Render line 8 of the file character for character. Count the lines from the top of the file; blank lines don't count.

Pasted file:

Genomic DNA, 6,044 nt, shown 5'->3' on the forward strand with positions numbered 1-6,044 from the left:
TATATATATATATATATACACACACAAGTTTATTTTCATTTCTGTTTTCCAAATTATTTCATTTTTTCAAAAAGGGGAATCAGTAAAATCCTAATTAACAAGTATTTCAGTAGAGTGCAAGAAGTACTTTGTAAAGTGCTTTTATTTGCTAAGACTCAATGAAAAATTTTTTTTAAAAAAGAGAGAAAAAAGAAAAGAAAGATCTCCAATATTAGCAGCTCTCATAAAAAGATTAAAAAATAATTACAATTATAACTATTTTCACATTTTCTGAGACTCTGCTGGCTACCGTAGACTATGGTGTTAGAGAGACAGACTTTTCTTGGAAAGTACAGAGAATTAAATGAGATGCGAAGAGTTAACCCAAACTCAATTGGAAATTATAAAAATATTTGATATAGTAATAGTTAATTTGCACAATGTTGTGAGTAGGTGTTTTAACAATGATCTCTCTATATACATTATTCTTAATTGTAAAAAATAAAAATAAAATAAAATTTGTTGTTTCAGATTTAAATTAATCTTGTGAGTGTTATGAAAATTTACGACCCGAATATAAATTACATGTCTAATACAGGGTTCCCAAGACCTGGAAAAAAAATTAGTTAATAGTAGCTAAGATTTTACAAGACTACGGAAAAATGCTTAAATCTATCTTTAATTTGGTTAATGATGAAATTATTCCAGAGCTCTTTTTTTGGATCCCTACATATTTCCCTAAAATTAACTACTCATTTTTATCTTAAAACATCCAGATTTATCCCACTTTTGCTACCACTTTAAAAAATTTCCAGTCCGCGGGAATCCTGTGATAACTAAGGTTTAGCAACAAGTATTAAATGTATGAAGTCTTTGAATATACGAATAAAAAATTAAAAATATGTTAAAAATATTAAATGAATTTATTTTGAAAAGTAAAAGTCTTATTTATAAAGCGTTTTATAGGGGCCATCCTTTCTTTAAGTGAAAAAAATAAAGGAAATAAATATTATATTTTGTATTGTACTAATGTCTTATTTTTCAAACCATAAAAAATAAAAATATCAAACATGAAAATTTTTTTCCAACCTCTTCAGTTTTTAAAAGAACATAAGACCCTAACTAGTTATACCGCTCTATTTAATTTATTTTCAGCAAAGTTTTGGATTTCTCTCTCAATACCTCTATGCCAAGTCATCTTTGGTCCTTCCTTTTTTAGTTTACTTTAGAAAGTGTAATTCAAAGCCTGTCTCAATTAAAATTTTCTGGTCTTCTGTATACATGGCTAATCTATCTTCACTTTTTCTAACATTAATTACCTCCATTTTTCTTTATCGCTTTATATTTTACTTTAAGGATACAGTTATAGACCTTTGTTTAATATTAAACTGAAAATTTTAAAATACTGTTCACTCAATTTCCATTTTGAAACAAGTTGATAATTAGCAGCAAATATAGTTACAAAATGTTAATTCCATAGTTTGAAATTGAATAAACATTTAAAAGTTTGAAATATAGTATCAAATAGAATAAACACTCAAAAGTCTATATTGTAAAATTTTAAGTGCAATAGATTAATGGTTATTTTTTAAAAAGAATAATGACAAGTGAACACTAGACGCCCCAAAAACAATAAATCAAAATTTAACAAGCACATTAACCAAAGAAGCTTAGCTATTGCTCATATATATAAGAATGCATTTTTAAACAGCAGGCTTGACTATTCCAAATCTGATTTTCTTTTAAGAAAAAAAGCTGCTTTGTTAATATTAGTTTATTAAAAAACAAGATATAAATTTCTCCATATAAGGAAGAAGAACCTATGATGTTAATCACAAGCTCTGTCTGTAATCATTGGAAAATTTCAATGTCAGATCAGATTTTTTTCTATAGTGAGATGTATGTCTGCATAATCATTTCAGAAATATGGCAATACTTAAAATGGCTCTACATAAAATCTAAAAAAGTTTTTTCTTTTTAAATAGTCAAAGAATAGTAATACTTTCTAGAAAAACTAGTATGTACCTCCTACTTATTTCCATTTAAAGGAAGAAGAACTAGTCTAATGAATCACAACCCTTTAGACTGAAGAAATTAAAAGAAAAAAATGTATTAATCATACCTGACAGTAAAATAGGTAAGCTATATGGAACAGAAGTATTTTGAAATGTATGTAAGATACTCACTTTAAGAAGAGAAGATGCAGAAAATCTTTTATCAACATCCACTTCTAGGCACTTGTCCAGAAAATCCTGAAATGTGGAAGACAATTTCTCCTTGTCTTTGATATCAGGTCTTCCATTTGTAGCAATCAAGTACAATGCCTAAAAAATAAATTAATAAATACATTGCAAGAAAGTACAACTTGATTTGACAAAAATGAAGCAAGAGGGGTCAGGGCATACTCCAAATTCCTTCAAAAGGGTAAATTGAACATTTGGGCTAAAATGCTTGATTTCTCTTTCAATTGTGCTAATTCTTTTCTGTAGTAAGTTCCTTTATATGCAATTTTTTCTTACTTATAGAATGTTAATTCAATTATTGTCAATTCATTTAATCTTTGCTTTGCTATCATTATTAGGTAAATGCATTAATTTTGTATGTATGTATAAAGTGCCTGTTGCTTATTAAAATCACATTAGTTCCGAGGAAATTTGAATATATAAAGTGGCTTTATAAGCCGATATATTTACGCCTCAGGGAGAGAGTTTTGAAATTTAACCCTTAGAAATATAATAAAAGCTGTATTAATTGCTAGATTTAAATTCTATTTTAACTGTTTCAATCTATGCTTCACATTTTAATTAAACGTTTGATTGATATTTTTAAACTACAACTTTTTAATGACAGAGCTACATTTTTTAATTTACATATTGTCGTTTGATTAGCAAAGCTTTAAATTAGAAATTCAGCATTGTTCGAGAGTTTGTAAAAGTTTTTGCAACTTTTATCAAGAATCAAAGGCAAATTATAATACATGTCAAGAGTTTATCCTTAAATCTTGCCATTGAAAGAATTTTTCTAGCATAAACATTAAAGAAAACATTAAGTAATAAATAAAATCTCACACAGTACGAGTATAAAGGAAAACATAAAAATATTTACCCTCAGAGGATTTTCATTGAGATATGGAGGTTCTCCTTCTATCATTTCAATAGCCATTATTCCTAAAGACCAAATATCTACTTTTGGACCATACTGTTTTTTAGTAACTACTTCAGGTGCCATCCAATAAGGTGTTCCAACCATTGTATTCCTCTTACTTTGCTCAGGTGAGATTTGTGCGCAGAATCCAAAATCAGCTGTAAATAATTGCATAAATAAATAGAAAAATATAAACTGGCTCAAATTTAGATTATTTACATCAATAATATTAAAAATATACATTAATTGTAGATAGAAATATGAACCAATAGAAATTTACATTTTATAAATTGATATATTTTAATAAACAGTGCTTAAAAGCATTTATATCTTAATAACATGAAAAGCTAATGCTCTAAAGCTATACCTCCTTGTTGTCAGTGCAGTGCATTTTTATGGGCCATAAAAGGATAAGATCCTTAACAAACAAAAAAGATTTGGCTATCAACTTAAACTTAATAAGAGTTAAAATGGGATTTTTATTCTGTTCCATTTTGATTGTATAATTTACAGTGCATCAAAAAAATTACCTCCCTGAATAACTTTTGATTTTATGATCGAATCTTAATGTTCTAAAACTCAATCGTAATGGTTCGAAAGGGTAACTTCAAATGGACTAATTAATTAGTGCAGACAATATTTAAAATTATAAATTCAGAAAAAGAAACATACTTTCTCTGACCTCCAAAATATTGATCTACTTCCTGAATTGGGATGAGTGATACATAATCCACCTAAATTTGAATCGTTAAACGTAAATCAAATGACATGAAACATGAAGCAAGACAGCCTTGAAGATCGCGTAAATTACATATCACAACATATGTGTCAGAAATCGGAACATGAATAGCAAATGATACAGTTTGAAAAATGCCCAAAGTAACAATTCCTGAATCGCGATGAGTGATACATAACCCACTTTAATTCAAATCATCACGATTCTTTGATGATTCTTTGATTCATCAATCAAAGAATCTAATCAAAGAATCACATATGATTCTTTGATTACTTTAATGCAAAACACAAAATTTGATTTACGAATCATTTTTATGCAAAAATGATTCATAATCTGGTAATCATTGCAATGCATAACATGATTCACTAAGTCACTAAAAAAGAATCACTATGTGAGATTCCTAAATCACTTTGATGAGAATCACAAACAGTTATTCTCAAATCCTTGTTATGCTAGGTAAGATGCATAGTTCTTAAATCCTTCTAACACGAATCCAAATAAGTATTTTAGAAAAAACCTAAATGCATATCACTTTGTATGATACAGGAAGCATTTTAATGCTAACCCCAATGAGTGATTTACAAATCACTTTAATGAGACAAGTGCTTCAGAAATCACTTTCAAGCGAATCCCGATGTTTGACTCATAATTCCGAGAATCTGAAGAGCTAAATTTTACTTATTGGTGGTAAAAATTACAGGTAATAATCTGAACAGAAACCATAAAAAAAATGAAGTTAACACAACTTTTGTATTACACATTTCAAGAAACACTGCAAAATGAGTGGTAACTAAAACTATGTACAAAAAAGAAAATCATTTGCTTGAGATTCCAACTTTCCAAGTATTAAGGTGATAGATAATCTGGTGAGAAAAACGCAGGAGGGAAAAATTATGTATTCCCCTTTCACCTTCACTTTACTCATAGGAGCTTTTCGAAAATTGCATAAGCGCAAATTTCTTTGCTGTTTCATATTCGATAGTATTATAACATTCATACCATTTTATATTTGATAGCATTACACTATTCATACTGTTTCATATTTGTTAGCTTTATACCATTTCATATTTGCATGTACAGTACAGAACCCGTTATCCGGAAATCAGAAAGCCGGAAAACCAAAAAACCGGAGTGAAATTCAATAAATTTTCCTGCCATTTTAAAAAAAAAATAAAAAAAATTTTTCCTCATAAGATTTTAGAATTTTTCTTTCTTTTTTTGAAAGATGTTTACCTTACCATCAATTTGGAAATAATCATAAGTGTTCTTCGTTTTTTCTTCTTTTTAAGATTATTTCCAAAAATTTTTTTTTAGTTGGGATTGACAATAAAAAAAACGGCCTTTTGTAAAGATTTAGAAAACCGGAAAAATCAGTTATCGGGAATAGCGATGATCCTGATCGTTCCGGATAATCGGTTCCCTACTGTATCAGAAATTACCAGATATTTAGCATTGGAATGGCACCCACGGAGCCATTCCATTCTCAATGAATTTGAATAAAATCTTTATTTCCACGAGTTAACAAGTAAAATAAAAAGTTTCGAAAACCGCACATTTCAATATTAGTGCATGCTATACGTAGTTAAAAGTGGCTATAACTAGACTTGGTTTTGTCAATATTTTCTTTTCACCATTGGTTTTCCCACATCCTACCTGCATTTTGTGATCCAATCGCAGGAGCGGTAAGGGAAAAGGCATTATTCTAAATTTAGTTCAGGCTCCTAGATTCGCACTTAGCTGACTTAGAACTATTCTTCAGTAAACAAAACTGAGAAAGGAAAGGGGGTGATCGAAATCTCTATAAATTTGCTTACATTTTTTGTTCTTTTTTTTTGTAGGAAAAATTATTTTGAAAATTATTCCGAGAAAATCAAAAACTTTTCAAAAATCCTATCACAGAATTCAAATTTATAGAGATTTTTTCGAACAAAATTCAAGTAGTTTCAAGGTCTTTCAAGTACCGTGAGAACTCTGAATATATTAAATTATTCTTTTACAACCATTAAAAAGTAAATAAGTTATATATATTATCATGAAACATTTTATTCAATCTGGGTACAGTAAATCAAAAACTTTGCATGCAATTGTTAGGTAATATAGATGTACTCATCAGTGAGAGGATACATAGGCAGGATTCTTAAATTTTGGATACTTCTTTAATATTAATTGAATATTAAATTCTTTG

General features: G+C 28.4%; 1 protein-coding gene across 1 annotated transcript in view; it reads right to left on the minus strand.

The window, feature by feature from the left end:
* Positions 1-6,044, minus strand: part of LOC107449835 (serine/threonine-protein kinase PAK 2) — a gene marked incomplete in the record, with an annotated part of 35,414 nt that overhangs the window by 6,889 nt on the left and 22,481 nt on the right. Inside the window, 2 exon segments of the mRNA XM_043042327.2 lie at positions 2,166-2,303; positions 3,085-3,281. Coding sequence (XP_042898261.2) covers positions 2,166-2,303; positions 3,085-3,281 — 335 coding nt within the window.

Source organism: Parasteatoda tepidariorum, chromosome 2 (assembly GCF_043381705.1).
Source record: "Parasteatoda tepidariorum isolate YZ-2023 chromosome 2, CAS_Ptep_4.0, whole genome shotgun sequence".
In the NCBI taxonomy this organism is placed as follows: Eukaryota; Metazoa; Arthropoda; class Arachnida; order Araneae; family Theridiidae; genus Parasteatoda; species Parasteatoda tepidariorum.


In the NCBI taxonomy this organism is placed as follows: Eukaryota; Metazoa; Arthropoda; class Arachnida; order Araneae; family Theridiidae; genus Parasteatoda; species Parasteatoda tepidariorum.